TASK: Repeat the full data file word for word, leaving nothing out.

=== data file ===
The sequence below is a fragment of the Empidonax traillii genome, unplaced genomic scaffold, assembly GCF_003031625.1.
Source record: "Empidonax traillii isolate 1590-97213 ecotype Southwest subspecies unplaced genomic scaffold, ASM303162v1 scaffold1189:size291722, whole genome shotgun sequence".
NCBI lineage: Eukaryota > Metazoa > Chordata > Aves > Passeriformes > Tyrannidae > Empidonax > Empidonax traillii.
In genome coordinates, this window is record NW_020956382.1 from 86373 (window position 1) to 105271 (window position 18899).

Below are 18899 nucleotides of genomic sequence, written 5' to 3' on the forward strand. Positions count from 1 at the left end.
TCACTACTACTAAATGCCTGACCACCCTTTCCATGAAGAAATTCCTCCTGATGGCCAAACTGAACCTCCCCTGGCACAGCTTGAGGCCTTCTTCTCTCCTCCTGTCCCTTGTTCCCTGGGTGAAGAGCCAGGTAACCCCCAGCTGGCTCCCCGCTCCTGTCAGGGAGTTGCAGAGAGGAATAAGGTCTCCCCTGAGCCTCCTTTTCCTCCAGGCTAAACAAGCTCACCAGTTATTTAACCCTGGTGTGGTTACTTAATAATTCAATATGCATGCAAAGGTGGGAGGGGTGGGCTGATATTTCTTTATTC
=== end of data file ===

The sequence below is a fragment of the Empidonax traillii genome, unplaced genomic scaffold, assembly GCF_003031625.1.
Source record: "Empidonax traillii isolate 1590-97213 ecotype Southwest subspecies unplaced genomic scaffold, ASM303162v1 scaffold1189:size291722, whole genome shotgun sequence".
NCBI lineage: Eukaryota > Metazoa > Chordata > Aves > Passeriformes > Tyrannidae > Empidonax > Empidonax traillii.
In genome coordinates, this window is record NW_020956382.1 from 86373 (window position 1) to 105271 (window position 18899).

Below are 18899 nucleotides of genomic sequence, written 5' to 3' on the forward strand. Positions count from 1 at the left end.
TCACTACTACTAAATGCCTGACCACCCTTTCCATGAAGAAATTCCTCCTGATGGCCAAACTGAACCTCCCCTGGCACAGCTTGAGGCCTTCTTCTCTCCTCCTGTCCCTTGTTCCCTGGGTGAAGAGCCAGGTAACCCCCAGCTGGCTCCCCGCTCCTGTCAGGGAGTTGCAGAGAGGAATAAGGTCTCCCCTGAGCCTCCTTTTCCTCCAGGCTAAACAAGCTCACCAGTTATTTAACCCTGGTGTGGTTACTTAATAATTCAATATGCATGCAAAGGTGGGAGGGGTGGGCTGATATTTCTTTATTC